First, I would like to thank you all very much for coming to this memorial service. I am going to talk about two things: about Bobby’s life and about Bobby as my father.
On page 3 of your Order of Service, there’s a brief encapsulation of some of the milestones in Bobby Roberts’ life. Bobby left us a somewhat fuller account of his life – and here it is! In the late 1980s and early 1990s, he wrote an autobiography. It’s about 250 pages long … and that only take us up to the mid-1970s. In this part of my address, I am going to read you several extracts about different periods in his life.
On page 1 we learn that Bobby’s love of travel did not stem from his father’s genes.
When I was about 6 months old, my parents decided to emigrate to Canada. By some mischance their luggage went astray and the first impressions of Canada were no doubt highly coloured by this misfortune. Whether it was the remoteness or the approaching winter, I do not know, but when after a few months a telegram arrived to say that the luggage had been found and was in Quebec, my father replied “Keep it there, we’ll collect it on our way back to England.”
No, Bobby’s wander-lust was clearly inherited from his mother, Olive.
In 1917, when I was six years old, my parents had a serious quarrel … and a short time later my parents separated … My mother took me and we rode off on her bicycle, with me on the carrier, and we went all the way [from Stockton-on-Tees] to her parents in … London. The distance … is about 240 miles or just under 400 kilometres.
As you’ll see from the list of milestones of page 3, Bobby was a chorister at Christ Church, Oxford. In his autobiography, he points out that the choir-boys had to stay at school during the Easter and Christmas holidays to sing in the Cathedral, but:
During the lead-up to Christmas, many good people tried to alleviate the hardship for the poor little boys, so as well as rehearsals … we were invited to parties almost daily by the Dean, the Archdeacons, the Bishop and so on, so that to go home might have been an anticlimax but for the fact that our parents were guilt-ridden at having deprived their off-spring of a normal Christmas at home and felt obliged to make it up to us by laying on extra treats such as the Circus, a Pantomime, more parties and special favours.
After he qualified as a doctor and later as an anaesthetist, Bobby spent the whole of World War II working at the Middlesex Hospital in London.
His war started quietly, so much so that he went skiing in France in January 1940! However, it wasn’t long before Bobby had seriously injured patients coming to the [operating] theatre during the nights of the Blitz.[They] were mostly the victims of collapsing buildings and suffered broken bones and, more dangerously, the sinister ‘Crush Syndrome’ …
My main memory of those nights in the anaesthetic room was the appalling dirt which characterized nearly all the victims due to the dust of the crumbling rubble of destroyed buildings. One had to wash the bodies of patients in order to assess the extent of the damage to any part. A deep covering of mixed blood and dust could hide a severe injury or … a superficial scratch.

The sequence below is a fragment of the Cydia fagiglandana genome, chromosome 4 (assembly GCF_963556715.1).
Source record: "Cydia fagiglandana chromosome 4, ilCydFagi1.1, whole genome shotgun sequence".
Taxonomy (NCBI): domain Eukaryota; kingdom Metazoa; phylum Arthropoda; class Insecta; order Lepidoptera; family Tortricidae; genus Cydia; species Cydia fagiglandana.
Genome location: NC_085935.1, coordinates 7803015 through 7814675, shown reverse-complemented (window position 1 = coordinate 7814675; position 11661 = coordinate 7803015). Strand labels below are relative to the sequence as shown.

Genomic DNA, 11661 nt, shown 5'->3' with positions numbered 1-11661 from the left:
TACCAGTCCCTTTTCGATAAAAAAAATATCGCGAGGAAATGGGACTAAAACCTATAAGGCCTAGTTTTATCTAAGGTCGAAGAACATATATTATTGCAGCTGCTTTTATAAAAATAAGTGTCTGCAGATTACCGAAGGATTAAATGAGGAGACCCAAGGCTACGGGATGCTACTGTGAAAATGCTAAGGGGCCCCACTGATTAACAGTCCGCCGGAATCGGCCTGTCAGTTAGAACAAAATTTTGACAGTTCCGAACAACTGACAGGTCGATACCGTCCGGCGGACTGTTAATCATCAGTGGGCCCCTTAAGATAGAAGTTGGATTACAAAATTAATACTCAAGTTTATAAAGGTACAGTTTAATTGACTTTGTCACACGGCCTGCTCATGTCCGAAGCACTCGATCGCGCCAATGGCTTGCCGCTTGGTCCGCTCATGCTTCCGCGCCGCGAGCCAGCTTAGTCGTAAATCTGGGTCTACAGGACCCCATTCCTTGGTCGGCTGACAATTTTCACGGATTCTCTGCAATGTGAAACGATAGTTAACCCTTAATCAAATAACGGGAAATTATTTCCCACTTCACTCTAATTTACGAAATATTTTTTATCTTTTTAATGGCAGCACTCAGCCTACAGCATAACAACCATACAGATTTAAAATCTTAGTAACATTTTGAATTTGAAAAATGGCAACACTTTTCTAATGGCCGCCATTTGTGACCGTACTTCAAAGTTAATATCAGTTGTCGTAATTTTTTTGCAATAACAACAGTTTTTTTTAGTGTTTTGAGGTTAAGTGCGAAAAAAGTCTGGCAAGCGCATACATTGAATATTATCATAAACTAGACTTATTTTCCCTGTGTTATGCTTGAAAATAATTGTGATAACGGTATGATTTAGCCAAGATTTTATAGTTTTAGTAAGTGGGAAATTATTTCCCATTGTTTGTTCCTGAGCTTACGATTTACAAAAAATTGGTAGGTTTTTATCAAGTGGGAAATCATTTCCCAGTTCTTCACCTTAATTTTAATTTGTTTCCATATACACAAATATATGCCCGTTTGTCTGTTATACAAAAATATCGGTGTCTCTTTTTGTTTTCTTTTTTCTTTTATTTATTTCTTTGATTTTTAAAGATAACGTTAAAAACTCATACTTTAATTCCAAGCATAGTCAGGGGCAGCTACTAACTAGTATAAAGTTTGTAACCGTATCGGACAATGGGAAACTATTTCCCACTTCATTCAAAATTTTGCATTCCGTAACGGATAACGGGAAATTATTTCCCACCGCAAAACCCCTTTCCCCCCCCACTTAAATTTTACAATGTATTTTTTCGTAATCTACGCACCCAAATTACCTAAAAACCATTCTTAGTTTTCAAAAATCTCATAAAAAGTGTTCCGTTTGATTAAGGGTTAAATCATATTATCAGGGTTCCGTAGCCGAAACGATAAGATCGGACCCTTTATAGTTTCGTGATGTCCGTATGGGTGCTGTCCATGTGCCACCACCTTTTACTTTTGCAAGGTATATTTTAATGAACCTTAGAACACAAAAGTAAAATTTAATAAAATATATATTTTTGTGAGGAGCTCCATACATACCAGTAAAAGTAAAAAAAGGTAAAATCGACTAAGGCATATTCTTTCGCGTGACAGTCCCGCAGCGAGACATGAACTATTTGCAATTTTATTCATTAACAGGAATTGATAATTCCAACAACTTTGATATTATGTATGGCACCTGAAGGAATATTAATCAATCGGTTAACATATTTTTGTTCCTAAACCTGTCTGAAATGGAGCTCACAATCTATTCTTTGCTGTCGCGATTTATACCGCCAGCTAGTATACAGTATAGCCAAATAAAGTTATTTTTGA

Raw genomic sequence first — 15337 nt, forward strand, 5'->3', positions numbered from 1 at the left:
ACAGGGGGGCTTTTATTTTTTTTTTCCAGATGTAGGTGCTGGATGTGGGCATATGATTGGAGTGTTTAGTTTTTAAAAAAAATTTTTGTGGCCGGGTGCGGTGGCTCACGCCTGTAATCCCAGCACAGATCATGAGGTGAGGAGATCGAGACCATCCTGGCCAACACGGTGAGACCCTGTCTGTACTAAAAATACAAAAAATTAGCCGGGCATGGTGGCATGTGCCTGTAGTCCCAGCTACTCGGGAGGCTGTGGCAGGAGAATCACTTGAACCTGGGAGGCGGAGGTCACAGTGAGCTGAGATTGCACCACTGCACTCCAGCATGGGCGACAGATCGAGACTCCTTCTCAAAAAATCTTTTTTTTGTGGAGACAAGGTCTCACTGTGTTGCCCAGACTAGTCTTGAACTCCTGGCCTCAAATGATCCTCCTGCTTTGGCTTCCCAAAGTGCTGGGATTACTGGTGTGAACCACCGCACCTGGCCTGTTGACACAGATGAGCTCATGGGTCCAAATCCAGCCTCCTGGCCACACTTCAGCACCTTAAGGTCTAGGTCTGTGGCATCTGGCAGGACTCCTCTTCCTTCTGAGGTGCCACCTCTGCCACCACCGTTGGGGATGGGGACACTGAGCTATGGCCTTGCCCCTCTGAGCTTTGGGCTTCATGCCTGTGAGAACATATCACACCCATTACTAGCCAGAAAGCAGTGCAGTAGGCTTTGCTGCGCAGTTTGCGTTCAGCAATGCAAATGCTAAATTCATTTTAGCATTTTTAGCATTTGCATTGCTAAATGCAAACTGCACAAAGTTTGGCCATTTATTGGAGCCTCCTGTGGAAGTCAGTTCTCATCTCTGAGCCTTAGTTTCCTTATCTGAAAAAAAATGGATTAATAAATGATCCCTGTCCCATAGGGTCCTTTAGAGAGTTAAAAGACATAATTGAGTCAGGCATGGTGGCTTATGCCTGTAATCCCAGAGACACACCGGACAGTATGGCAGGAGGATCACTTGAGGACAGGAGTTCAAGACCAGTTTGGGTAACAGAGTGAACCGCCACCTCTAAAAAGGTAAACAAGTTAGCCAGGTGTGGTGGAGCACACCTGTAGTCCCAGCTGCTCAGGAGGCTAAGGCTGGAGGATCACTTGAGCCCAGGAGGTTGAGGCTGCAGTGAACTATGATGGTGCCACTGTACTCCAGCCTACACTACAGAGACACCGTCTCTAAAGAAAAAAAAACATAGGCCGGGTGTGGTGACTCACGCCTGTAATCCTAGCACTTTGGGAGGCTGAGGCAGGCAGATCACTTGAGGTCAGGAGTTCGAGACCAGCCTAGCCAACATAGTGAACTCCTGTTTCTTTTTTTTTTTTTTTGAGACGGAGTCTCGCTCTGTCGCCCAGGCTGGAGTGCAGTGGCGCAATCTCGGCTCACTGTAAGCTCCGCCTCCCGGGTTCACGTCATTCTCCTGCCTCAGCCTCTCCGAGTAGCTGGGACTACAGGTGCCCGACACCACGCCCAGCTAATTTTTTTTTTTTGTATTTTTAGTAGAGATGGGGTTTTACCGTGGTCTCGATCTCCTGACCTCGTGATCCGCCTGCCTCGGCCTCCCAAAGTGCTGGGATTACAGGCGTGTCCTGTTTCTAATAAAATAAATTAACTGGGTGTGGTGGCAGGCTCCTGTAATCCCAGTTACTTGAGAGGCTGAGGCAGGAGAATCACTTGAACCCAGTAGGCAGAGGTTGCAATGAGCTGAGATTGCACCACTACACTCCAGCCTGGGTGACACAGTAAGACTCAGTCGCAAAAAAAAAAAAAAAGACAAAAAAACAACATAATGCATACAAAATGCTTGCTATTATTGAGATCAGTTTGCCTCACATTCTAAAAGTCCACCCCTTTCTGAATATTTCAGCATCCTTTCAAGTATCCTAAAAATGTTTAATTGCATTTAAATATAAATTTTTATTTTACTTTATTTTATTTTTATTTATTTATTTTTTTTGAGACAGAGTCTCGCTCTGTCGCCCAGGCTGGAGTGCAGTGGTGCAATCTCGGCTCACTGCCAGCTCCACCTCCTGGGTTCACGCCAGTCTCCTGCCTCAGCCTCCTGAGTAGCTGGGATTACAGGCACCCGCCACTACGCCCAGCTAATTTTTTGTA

The war got even closer.
… during the night of 17 April 1941 … I went up to the theatres to get a syringe full of Pentothal. … As I was doing so a 500 kg bomb fell on the East Wing and caused severe damage on the sixth, fifth and fourth floors while I was walking, syringe in hand, on the second floor. We were so busy all that night … dealing with the casualties, that it was not until the next day that I realized how close it had been to me.
The war had other surprises in store for Bobby:
One morning in early 1941 … in Oxford Street I met Lilian Banks (nee Wynn) with a young man going to have coffee at the Marble Arch Lyons Corner House. I hadn’t seen her since … I had visited her at the RAF Base in Thornaby in 1937. Since that time she had had a great tragedy in that her husband, Sandy, had been killed while he was instructing junior pilots in night flying in April 1938. … I said I had to go to give an anaesthetic but that I would be free in about a quarter of an hour and could I join them in the Corner House?
Well, one coffee led to another … and to Lilian and Bobby’s marriage on 5 September 1942 – a marriage that lasted for more than 60 years. Stuart, Charles and I owe our very existence to that chance meeting and to the Lyons Corner House coffees – and other events – that followed it.
After the war, Bobby accepted a joint hospital and teaching post in Utrecht in Holland. One day while there, Bobby writes:
[I was] requested to give an anaesthetic to the youngest member of the Dutch royal family, the princess Marijke, who had bilateral congenital cataracts. …When the child was bought into the operating theatre, … I found to my dismay that she was suffering from a head cold and in no fit state for a general anaesthetic for an eye operation. I had a great deal of difficulty in persuading the doctors and staff that this was the proper course, but I stuck to my ground … and the operation was reluctantly postponed. A few days later the first of three operations went ahead.
We moved to South Africa in January 1949 and lived in Johannesburg until mid-1962. I’m going to read you just one extract from Bobby’s autobiography about his time in Africa.